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See 22 Ways UT Researchers Apply DNA, Genomics to Understanding Life

See 22 Ways UT Researchers Apply DNA, Genomics to Understanding Life

In honor of National DNA Day, we take a look at the myriad ways that researchers in the College of Natural Sciences use deoxyribonucleic acid (DNA) and genomic information to fight disease, improve agriculture and illuminate the wonders of the natural world.

National DNA Day commemorates two major milestones in science: the day in 1953 when three papers describing the structure of DNA were first published and the completion of the Human Genome Project in April 2003. The discovery of the double-helix structure of DNA sparked a revolution in molecular biology. Fifty years later, the completion of the DNA sequence in humans provided a road map to help us navigate countless complexities in the code of life. Since then, researchers have unleashed an unprecedented amount of biological data, allowing for amazing advances in many areas.

Here are 22 examples of how scientists are using DNA and genomic information at UT Austin to address societal challenges and answer big questions about how the world works.

​Agriculture and Ecology

Health

​Revealing Nature's Mysteries

​As genomic data becomes easier and cheaper to obtain, processing the ever-increasing onslaught of data points becomes more of a challenge, requiring new methods and training to make sense of it all.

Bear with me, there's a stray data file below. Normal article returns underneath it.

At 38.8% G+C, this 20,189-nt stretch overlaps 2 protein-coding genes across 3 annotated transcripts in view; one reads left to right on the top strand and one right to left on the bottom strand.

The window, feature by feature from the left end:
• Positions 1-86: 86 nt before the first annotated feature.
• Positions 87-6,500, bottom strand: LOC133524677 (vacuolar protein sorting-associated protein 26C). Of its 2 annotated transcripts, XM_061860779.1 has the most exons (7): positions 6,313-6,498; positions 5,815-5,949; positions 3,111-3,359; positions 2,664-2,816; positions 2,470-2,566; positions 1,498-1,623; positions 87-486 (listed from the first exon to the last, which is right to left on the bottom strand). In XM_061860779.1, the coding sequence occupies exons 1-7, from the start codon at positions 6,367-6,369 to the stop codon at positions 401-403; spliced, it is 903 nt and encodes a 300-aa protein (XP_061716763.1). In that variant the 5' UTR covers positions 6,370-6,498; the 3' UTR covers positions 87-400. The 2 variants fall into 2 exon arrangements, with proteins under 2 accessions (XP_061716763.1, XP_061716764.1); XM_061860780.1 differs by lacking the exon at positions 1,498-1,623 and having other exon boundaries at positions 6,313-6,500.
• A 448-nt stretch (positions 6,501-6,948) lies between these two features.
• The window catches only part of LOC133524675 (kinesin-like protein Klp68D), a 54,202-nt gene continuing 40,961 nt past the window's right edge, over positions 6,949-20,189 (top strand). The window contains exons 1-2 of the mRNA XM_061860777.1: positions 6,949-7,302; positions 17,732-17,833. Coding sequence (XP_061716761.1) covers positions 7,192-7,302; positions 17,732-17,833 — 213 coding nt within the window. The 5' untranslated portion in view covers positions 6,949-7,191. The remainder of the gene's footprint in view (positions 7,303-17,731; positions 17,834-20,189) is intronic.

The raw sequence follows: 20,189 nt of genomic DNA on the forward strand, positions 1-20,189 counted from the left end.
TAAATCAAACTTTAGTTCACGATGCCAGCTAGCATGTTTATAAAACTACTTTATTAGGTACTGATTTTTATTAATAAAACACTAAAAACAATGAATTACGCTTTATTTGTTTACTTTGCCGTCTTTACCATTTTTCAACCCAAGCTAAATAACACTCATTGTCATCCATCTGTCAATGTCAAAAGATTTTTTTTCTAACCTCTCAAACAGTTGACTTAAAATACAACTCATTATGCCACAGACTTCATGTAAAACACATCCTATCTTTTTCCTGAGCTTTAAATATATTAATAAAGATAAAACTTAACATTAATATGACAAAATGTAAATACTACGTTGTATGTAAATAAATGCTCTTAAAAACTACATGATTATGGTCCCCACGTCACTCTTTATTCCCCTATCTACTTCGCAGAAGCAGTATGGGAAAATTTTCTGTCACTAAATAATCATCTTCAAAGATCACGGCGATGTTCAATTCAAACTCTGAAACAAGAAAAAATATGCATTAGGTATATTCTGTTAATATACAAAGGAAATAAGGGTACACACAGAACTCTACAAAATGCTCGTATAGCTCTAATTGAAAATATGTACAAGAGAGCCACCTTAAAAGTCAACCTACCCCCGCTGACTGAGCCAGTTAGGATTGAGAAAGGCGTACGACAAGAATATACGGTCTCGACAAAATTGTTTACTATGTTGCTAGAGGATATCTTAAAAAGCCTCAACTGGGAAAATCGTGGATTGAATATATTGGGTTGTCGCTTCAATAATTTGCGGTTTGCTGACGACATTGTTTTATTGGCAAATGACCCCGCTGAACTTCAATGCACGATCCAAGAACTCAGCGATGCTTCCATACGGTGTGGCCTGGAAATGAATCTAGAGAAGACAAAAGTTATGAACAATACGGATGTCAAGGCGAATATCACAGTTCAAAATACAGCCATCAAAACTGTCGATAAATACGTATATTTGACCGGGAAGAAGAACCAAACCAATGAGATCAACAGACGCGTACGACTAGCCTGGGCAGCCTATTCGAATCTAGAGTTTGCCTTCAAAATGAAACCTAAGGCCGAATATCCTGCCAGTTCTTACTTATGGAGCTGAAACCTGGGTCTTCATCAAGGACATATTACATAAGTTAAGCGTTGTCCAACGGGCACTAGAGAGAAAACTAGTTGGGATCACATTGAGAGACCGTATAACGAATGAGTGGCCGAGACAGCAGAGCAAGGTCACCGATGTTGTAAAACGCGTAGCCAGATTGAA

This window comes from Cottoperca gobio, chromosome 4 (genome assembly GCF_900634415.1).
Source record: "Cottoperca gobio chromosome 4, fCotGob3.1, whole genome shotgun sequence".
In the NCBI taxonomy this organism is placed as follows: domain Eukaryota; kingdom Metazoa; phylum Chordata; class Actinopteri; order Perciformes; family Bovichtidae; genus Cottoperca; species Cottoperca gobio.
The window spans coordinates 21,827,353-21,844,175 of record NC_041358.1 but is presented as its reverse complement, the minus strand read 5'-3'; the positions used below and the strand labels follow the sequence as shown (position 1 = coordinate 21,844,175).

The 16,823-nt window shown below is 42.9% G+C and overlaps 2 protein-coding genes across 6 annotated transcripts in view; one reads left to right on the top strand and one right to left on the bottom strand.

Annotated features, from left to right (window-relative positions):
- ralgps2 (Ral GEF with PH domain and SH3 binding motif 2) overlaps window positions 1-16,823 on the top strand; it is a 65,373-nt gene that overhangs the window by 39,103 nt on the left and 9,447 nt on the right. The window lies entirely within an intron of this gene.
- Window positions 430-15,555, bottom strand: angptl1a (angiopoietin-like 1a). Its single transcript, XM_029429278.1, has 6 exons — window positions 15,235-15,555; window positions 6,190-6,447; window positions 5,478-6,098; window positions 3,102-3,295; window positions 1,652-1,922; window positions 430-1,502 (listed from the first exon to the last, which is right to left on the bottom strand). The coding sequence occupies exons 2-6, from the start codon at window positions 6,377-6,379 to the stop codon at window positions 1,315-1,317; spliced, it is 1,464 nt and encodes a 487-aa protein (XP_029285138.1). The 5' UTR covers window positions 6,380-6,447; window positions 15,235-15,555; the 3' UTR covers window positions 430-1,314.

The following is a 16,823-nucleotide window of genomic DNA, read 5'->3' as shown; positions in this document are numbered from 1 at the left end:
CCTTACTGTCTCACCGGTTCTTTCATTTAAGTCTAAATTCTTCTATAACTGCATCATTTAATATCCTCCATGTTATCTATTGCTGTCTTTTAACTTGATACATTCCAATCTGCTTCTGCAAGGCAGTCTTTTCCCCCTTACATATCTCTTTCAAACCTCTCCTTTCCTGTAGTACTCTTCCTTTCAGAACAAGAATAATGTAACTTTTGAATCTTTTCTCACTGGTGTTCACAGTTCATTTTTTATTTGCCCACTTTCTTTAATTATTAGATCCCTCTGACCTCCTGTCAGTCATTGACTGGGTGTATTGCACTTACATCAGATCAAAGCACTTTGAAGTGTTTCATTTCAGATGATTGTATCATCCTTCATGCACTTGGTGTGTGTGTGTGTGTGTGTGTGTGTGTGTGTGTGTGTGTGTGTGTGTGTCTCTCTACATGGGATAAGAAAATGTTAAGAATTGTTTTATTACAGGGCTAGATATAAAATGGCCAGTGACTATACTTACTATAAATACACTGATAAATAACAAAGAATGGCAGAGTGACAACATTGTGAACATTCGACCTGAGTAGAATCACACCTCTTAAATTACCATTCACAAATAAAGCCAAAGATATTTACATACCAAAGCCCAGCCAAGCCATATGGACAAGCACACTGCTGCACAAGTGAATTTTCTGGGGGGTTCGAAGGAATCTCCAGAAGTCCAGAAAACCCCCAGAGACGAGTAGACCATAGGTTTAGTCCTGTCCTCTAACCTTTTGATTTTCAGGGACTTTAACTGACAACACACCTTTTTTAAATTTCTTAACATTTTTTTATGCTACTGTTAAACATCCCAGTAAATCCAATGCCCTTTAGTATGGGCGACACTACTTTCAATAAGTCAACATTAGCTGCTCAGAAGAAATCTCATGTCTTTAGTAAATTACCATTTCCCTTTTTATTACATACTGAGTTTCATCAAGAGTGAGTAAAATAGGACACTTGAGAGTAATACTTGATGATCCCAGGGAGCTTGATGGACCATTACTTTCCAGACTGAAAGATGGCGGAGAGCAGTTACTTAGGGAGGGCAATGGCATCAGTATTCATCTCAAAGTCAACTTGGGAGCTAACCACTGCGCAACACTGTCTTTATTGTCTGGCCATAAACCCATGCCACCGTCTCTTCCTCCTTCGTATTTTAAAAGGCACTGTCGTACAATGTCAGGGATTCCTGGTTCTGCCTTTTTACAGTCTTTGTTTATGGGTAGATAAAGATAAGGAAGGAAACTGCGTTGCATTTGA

Computer scientists are already developing newer and better methods for finding the most meaningful information in highly complex data. The Texas Advanced Computing Center designs and operates powerful supercomputers that can make use of these newer methods.

Meanwhile, the Center for Computational Biology & Bioinformatics has developed courses for training faculty, graduate students and postdoctoral researchers in the best methods for analyzing large sets of genomic data. Undergraduates can also explore methods for making sense of large-scale datasets in the Freshman Research Initiative's new "Big Data in Biology" course.

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Friday, 06 December 2019

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